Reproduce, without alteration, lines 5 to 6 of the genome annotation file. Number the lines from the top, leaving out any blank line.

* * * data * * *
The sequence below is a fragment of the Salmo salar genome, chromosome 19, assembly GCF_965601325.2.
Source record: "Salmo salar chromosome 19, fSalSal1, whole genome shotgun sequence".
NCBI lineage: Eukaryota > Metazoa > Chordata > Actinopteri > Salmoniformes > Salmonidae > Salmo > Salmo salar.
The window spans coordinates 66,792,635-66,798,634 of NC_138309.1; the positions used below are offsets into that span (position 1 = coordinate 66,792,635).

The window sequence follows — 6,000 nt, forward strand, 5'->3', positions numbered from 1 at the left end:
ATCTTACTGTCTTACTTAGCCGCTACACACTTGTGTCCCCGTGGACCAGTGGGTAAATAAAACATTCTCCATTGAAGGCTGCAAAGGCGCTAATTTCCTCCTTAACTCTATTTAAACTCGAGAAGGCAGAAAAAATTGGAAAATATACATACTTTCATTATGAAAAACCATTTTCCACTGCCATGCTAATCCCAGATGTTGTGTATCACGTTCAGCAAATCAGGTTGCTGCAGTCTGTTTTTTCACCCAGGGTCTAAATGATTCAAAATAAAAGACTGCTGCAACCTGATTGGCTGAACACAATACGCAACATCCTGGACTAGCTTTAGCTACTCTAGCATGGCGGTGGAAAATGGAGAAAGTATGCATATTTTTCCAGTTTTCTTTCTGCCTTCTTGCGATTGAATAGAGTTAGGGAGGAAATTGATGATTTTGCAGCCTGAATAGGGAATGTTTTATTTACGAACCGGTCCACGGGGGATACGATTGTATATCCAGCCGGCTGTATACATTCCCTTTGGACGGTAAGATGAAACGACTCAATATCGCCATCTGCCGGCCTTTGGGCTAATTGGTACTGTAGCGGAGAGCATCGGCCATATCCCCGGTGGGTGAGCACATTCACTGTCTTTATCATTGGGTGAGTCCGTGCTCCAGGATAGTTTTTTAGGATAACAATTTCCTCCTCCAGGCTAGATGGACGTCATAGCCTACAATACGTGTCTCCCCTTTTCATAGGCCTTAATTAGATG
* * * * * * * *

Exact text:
The window sequence follows — 6,000 nt, forward strand, 5'->3', positions numbered from 1 at the left end:
ATCTTACTGTCTTACTTAGCCGCTACACACTTGTGTCCCCGTGGACCAGTGGGTAAATAAAACATTCTCCATTGAAGGCTGCAAAGGCGCTAATTTCCTCCTTAACTCTATTTAAACTCGAGAAGGCAGAAAAAATTGGAAAATATACATACTTTCATTATGAAAAACCATTTTCCACTGCCATGCTAATCCCAGATGTTGTGTATCACGTTCAGCAAATCAGGTTGCTGCAGTCTGTTTTTTCACCCAGGGTCTAAATGATTCAAAATAAAAGACTGCTGCAACCTGATTGGCTGAACACAATACGCAACATCCTGGACTAGCTTTAGCTACTCTAGCATGGCGGTGGAAAATGGAGAAAGTATGCATATTTTTCCAGTTTTCTTTCTGCCTTCTTGCGATTGAATAGAGTTAGGGAGGAAATTGATGATTTTGCAGCCTGAATAGGGAATGTTTTATTTACGAACCGGTCCACGGGGGATACGATTGTATATCCAGCCGGCTGTATACATTCCCTTTGGACGGTAAGATGAAACGACTCAATATCGCCATCTGCCGGCCTTTGGGCTAATTGGTACTGTAGCGGAGAGCATCGGCCATATCCCCGGTGGGTGAGCACATTCACTGTCTTTATCATTGGGTGAGTCCGTGCTCCAGGATAGTTTTTTAGGATAACAATTTCCTCCTCCAGGCTAGATGGACGTCATAGCCTACAATACGTGTCTCCCCTTTTCATAGGCCTTAATTAGATG